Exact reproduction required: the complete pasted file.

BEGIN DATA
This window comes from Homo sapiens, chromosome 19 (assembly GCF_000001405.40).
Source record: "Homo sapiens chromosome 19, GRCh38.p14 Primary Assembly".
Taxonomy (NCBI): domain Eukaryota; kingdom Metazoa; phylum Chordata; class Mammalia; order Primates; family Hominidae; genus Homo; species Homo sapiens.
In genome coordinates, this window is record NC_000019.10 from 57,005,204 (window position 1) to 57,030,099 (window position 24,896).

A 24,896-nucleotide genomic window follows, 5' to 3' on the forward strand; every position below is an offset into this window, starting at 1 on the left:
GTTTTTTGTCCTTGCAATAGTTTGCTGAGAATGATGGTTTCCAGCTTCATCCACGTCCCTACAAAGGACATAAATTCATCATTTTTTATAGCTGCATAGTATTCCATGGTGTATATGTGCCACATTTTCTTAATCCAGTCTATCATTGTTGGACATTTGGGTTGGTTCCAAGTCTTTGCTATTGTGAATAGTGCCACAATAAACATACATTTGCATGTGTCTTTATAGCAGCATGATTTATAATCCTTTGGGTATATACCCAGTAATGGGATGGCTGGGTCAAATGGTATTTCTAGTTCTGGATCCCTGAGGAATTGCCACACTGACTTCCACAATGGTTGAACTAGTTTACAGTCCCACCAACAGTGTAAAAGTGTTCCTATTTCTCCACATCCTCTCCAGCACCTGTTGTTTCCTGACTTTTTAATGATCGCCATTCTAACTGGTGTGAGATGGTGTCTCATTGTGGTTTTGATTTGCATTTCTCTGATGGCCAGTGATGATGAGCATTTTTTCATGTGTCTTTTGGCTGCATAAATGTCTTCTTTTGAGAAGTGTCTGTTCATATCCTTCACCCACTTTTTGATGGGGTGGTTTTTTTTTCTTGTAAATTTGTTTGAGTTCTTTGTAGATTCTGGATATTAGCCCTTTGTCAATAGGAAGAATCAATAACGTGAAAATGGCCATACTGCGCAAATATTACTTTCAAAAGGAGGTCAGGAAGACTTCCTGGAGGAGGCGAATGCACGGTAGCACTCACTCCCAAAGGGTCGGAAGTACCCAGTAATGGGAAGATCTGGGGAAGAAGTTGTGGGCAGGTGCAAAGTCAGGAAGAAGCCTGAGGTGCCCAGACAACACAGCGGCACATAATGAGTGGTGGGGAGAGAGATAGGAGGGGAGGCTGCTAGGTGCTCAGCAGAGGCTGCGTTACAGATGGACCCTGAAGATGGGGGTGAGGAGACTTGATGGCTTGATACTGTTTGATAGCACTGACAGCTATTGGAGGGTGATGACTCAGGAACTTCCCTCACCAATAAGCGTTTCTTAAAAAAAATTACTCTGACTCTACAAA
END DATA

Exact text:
This window comes from Homo sapiens, chromosome 19 (assembly GCF_000001405.40).
Source record: "Homo sapiens chromosome 19, GRCh38.p14 Primary Assembly".
Taxonomy (NCBI): domain Eukaryota; kingdom Metazoa; phylum Chordata; class Mammalia; order Primates; family Hominidae; genus Homo; species Homo sapiens.
In genome coordinates, this window is record NC_000019.10 from 57,005,204 (window position 1) to 57,030,099 (window position 24,896).

A 24,896-nucleotide genomic window follows, 5' to 3' on the forward strand; every position below is an offset into this window, starting at 1 on the left:
GTTTTTTGTCCTTGCAATAGTTTGCTGAGAATGATGGTTTCCAGCTTCATCCACGTCCCTACAAAGGACATAAATTCATCATTTTTTATAGCTGCATAGTATTCCATGGTGTATATGTGCCACATTTTCTTAATCCAGTCTATCATTGTTGGACATTTGGGTTGGTTCCAAGTCTTTGCTATTGTGAATAGTGCCACAATAAACATACATTTGCATGTGTCTTTATAGCAGCATGATTTATAATCCTTTGGGTATATACCCAGTAATGGGATGGCTGGGTCAAATGGTATTTCTAGTTCTGGATCCCTGAGGAATTGCCACACTGACTTCCACAATGGTTGAACTAGTTTACAGTCCCACCAACAGTGTAAAAGTGTTCCTATTTCTCCACATCCTCTCCAGCACCTGTTGTTTCCTGACTTTTTAATGATCGCCATTCTAACTGGTGTGAGATGGTGTCTCATTGTGGTTTTGATTTGCATTTCTCTGATGGCCAGTGATGATGAGCATTTTTTCATGTGTCTTTTGGCTGCATAAATGTCTTCTTTTGAGAAGTGTCTGTTCATATCCTTCACCCACTTTTTGATGGGGTGGTTTTTTTTTCTTGTAAATTTGTTTGAGTTCTTTGTAGATTCTGGATATTAGCCCTTTGTCAATAGGAAGAATCAATAACGTGAAAATGGCCATACTGCGCAAATATTACTTTCAAAAGGAGGTCAGGAAGACTTCCTGGAGGAGGCGAATGCACGGTAGCACTCACTCCCAAAGGGTCGGAAGTACCCAGTAATGGGAAGATCTGGGGAAGAAGTTGTGGGCAGGTGCAAAGTCAGGAAGAAGCCTGAGGTGCCCAGACAACACAGCGGCACATAATGAGTGGTGGGGAGAGAGATAGGAGGGGAGGCTGCTAGGTGCTCAGCAGAGGCTGCGTTACAGATGGACCCTGAAGATGGGGGTGAGGAGACTTGATGGCTTGATACTGTTTGATAGCACTGACAGCTATTGGAGGGTGATGACTCAGGAACTTCCCTCACCAATAAGCGTTTCTTAAAAAAAATTACTCTGACTCTACAAA